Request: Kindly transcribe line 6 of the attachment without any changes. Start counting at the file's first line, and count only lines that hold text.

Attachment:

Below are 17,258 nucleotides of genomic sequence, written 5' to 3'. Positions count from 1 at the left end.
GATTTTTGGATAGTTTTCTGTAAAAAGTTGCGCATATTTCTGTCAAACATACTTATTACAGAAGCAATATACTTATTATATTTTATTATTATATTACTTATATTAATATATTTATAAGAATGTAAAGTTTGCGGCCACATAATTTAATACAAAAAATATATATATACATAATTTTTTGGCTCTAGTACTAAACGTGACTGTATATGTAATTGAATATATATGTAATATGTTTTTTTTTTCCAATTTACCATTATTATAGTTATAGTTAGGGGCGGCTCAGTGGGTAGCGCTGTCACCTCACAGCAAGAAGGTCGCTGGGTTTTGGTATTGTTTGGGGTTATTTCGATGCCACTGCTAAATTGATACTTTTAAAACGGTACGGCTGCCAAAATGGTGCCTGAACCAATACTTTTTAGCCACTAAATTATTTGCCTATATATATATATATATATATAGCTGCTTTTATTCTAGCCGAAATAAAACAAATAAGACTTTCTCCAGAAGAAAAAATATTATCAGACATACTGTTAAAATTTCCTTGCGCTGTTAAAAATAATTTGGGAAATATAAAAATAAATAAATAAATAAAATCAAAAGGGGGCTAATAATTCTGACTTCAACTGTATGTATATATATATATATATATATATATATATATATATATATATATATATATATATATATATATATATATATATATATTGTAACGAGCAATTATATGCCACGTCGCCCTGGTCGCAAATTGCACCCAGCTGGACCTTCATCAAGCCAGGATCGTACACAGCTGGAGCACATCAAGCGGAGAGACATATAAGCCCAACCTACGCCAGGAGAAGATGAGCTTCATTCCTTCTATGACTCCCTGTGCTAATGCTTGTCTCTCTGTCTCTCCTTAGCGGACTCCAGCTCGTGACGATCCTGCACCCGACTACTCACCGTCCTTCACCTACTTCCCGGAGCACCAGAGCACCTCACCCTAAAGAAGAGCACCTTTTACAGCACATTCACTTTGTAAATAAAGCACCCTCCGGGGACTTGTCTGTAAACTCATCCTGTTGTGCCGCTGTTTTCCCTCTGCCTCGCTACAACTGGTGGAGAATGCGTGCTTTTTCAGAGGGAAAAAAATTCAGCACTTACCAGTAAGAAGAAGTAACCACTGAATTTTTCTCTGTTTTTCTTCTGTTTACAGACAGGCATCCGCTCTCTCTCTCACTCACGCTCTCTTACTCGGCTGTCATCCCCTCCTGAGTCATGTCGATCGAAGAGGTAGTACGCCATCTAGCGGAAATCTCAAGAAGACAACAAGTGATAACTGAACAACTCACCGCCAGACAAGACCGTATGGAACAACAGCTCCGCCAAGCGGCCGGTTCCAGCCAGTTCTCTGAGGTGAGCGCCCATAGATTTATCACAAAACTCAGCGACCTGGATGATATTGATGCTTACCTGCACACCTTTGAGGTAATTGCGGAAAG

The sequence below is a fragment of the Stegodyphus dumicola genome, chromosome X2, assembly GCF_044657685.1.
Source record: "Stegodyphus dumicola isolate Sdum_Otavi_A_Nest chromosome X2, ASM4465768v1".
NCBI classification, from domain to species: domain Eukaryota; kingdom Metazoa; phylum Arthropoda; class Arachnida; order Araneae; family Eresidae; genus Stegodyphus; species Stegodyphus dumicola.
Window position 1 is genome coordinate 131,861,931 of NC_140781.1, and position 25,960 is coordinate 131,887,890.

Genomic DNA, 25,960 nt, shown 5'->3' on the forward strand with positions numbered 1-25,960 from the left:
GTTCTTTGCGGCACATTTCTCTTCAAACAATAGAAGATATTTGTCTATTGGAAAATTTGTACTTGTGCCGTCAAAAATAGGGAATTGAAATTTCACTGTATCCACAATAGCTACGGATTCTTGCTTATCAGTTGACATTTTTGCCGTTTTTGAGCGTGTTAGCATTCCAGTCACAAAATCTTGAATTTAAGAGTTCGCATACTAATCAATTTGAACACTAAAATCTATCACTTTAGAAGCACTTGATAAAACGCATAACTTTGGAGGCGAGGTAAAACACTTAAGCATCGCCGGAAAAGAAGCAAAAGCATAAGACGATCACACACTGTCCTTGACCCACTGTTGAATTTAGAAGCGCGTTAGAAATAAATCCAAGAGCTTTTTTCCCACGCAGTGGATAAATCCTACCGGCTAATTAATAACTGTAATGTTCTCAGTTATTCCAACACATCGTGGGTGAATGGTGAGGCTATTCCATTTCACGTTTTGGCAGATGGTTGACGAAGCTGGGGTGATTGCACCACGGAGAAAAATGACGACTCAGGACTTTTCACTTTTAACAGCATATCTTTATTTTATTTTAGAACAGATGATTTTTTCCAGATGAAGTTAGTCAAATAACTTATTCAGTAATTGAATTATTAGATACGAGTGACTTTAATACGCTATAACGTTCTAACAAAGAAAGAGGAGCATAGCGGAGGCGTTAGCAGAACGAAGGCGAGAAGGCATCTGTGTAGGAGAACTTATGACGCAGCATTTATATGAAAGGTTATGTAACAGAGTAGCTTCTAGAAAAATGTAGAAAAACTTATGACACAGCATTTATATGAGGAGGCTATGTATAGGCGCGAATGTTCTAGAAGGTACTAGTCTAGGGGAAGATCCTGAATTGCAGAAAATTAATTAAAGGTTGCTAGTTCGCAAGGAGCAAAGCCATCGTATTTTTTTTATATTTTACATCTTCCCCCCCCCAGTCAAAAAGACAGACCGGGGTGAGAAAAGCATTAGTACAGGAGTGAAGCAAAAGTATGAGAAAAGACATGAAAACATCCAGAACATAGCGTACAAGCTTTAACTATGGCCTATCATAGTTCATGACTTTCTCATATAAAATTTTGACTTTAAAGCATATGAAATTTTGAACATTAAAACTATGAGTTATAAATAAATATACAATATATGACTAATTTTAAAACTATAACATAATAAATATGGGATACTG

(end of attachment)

Window position 1 is genome coordinate 131,861,931 of NC_140781.1, and position 25,960 is coordinate 131,887,890.